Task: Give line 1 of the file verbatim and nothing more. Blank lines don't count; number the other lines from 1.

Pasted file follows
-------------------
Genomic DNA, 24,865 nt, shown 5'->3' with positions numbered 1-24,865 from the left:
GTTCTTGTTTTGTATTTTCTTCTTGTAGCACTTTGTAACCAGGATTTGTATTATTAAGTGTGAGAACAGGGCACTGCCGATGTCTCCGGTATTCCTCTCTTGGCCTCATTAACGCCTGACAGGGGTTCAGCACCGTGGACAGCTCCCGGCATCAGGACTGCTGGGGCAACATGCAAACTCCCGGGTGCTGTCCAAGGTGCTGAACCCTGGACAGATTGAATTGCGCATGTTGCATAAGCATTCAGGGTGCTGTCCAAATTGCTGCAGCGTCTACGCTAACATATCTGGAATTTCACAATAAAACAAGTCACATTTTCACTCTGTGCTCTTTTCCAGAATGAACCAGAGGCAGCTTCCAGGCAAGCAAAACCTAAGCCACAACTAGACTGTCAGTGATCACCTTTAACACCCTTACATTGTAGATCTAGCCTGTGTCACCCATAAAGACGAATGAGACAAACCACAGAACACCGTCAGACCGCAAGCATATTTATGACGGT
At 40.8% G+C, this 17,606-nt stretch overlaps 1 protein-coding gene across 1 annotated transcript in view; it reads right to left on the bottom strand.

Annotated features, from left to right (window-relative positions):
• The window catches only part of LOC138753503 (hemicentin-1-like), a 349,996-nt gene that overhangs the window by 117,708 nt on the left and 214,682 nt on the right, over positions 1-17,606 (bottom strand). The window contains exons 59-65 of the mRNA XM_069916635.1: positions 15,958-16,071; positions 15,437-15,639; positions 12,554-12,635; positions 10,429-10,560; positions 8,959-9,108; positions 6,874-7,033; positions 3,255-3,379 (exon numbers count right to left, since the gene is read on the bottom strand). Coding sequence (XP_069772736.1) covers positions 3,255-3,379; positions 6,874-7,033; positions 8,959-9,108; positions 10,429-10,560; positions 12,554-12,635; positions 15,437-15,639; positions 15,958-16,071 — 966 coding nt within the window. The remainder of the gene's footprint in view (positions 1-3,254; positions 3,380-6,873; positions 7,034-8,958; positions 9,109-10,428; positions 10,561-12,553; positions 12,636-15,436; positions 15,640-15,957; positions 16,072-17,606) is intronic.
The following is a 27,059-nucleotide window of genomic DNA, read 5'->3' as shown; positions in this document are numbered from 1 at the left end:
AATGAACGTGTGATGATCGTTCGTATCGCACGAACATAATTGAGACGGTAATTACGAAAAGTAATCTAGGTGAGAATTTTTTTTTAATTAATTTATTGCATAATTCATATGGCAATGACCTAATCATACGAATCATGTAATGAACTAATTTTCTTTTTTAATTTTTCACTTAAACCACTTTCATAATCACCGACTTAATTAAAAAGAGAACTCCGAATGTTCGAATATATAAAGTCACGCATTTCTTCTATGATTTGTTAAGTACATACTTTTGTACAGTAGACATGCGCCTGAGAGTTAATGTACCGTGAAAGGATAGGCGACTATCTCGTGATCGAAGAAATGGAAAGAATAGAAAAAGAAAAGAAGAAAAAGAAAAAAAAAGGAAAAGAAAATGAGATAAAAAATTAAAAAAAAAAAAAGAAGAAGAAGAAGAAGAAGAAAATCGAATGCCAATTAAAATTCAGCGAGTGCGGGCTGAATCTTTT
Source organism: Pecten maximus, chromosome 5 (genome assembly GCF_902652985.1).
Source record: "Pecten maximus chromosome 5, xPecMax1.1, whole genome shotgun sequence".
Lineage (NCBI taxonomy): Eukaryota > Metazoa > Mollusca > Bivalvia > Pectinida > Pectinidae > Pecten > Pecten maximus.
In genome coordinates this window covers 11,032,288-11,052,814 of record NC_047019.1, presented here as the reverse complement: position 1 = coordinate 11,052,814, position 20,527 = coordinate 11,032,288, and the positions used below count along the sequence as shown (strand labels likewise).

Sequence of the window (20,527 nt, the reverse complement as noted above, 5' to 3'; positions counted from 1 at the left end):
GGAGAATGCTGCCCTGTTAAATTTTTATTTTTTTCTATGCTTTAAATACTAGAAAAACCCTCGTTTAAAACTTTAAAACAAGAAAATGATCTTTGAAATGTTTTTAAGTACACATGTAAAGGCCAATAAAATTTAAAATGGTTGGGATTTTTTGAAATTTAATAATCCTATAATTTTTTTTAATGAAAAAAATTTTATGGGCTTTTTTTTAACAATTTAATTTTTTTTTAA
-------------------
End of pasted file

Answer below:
Genomic DNA, 24,865 nt, shown 5'->3' with positions numbered 1-24,865 from the left: